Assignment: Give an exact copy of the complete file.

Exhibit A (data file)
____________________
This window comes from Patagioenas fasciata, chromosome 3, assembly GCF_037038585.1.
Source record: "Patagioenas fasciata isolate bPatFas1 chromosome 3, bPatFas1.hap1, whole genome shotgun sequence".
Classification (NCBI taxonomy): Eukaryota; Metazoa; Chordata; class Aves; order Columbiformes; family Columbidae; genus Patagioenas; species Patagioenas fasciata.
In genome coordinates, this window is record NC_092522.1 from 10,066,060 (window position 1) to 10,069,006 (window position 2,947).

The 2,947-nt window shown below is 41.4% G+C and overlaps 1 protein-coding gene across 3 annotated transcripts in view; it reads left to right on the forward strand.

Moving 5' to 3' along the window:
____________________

This window comes from Patagioenas fasciata, chromosome 3, assembly GCF_037038585.1.
Source record: "Patagioenas fasciata isolate bPatFas1 chromosome 3, bPatFas1.hap1, whole genome shotgun sequence".
Classification (NCBI taxonomy): Eukaryota; Metazoa; Chordata; class Aves; order Columbiformes; family Columbidae; genus Patagioenas; species Patagioenas fasciata.
In genome coordinates, this window is record NC_092522.1 from 10,066,060 (window position 1) to 10,069,006 (window position 2,947).

The 2,947-nt window shown below is 41.4% G+C and overlaps 1 protein-coding gene across 3 annotated transcripts in view; it reads left to right on the forward strand.

Moving 5' to 3' along the window: